What is a detailed summary of the poem "The Gift in Wartime" by Tran Mong Tu?

Tran Mong Tu’s poem is about all of the things that a victim of war has to give up. In return, the victim receives a mix of indifference and violence.

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The first stanza of Tran Mong Tu’s poem begins with the speaker offering someone—an unnamed “you”—roses and a wedding gown. In the second stanza, this “you” replies by giving the speaker medals, silver stars, and a badge. These items appear to be less meaningful and personal than the items that...

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The first stanza of Tran Mong Tu’s poem begins with the speaker offering someone—an unnamed “you”—roses and a wedding gown. In the second stanza, this “you” replies by giving the speaker medals, silver stars, and a badge. These items appear to be less meaningful and personal than the items that the speaker offers.

This pattern—where the speaker gives away much more than the “you”—continues throughout the poem. In the third stanza, the speaker offers their youth. In return, the “you” gives them the “smell of blood.” Indeed, as the poem unfolds, it appears as if the speaker’s offerings become more abstract, while the offerings of the “you” become more violent and indifferent.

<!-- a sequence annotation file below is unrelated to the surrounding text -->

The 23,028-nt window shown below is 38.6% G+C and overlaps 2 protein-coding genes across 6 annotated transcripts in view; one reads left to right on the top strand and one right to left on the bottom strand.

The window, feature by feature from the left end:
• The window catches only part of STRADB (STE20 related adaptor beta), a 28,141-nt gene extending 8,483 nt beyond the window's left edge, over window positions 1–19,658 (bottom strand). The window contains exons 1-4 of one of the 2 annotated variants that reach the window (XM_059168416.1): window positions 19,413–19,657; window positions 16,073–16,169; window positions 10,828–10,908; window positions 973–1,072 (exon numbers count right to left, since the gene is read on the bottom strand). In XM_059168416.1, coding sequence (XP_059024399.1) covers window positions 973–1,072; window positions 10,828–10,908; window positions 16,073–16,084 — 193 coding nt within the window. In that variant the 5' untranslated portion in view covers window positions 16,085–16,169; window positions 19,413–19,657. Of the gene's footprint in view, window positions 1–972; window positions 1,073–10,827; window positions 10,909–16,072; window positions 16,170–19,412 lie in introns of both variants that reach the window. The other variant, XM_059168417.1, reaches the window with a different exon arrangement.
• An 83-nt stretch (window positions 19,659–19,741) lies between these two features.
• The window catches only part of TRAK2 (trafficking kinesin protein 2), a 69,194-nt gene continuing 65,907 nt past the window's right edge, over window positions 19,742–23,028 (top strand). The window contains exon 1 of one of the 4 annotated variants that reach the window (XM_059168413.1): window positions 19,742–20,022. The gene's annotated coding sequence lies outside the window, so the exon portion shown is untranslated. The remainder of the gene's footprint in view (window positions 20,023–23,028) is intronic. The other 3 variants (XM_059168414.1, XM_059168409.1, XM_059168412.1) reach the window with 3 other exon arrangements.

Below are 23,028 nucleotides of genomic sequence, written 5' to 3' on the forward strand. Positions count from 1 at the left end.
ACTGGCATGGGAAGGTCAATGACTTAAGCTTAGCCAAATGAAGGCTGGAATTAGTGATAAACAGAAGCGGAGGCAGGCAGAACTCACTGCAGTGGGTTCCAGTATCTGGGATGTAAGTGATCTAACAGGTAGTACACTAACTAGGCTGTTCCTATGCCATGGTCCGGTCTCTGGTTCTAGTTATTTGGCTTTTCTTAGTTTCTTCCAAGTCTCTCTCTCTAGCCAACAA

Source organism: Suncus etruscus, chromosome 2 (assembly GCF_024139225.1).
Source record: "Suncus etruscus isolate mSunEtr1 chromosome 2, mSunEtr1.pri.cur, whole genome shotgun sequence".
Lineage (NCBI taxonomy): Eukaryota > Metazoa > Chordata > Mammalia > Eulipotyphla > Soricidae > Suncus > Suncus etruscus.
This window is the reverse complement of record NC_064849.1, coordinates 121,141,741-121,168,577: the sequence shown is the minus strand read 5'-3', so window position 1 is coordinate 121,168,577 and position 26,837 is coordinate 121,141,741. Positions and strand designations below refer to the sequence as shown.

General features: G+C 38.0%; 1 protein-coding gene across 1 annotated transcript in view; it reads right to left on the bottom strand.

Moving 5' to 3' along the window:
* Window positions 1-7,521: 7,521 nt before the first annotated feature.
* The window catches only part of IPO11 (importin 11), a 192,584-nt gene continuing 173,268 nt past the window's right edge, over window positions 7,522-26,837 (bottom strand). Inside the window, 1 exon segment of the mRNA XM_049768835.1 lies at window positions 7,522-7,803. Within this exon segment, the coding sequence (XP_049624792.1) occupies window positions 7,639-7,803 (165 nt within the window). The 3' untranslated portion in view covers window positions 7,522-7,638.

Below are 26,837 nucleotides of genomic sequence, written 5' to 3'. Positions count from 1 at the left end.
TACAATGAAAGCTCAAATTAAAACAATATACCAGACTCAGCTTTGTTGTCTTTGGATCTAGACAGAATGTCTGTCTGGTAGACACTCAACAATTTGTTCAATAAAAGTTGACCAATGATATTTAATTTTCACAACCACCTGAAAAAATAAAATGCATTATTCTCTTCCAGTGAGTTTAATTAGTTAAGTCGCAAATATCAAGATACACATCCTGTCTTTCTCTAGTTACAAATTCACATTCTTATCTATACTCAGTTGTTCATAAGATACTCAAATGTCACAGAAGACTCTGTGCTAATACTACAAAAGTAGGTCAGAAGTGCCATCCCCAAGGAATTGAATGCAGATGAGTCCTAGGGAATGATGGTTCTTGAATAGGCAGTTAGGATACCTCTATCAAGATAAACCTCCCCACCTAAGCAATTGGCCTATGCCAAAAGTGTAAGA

In the fifth stanza, the speaker gives the “you” clouds and a sacrifice. They sacrifice their pleasant “springtime” for the harshness of “cold winters.” Yet the “you” remains unmoved by these offerings. The “you” gives the speaker “lips with no smile” and “arms without tenderness.”

In the final stanza, the violence of the “you” is further clarified when the speaker mentions the “shrapnel”—that is, bomb fragments—that the “you” has given them.

Taking this summary into consideration, it seems that Tran Mong Tu’s poem is mainly about all of the things that a victim of war is forced to give up. Perhaps the “you” in the poem is war itself. That might be why the “you” reacts to the speaker’s offerings with a mix of violence and indifference.

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